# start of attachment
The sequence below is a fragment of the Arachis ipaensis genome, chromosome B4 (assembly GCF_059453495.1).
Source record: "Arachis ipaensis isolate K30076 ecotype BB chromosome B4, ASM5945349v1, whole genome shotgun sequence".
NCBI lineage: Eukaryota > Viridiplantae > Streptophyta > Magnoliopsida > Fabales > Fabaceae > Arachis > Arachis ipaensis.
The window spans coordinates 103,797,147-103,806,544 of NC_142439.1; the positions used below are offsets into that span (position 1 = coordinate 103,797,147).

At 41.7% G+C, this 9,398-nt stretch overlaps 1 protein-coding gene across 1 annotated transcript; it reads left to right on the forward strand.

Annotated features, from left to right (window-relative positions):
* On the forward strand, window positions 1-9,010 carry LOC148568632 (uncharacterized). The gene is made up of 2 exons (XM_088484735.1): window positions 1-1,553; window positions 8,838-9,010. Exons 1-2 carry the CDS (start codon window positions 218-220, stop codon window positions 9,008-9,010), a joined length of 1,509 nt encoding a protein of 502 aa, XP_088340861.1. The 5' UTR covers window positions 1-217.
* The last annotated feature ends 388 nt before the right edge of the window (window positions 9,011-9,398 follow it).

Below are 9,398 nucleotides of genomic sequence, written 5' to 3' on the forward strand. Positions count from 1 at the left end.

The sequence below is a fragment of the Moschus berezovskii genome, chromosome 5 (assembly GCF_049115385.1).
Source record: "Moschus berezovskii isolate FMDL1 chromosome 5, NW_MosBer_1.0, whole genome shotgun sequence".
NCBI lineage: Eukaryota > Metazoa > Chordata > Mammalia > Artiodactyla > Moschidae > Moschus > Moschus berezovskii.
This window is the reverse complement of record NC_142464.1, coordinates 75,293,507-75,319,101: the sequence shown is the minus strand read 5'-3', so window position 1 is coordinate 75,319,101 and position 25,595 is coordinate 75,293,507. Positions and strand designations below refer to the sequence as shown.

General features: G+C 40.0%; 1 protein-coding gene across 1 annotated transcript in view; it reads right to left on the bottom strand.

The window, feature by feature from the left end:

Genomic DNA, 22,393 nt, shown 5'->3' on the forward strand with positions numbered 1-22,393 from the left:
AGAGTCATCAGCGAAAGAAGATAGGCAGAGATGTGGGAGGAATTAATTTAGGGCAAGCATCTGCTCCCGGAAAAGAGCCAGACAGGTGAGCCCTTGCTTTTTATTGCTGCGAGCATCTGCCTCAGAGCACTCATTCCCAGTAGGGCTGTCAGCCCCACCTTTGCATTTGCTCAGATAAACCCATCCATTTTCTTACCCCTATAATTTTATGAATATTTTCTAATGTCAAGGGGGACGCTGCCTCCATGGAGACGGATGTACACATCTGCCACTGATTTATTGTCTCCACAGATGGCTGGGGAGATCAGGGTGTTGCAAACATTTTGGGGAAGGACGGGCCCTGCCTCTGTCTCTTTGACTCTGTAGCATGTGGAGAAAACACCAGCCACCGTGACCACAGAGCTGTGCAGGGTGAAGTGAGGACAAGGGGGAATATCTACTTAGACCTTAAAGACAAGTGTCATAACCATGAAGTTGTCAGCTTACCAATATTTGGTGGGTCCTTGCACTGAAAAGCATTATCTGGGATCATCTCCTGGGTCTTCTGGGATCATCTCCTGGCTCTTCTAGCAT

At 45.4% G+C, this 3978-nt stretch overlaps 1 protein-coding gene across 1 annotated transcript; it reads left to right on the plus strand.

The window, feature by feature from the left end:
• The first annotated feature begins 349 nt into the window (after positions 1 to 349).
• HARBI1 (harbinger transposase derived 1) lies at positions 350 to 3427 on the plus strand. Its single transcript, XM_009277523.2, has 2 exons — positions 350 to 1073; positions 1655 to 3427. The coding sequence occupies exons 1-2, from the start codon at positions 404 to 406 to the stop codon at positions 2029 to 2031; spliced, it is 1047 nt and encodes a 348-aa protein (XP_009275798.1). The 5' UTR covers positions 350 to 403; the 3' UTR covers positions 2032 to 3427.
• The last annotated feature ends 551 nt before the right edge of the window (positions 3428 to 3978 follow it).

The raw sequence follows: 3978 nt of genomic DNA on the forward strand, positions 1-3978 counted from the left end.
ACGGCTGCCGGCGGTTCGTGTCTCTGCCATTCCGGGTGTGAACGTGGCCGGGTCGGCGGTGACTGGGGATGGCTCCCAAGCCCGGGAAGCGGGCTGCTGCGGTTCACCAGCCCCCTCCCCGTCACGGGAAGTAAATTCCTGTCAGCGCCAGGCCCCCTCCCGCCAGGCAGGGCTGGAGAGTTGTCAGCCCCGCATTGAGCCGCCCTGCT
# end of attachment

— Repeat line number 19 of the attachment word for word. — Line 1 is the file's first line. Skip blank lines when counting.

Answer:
The window, feature by feature from the left end: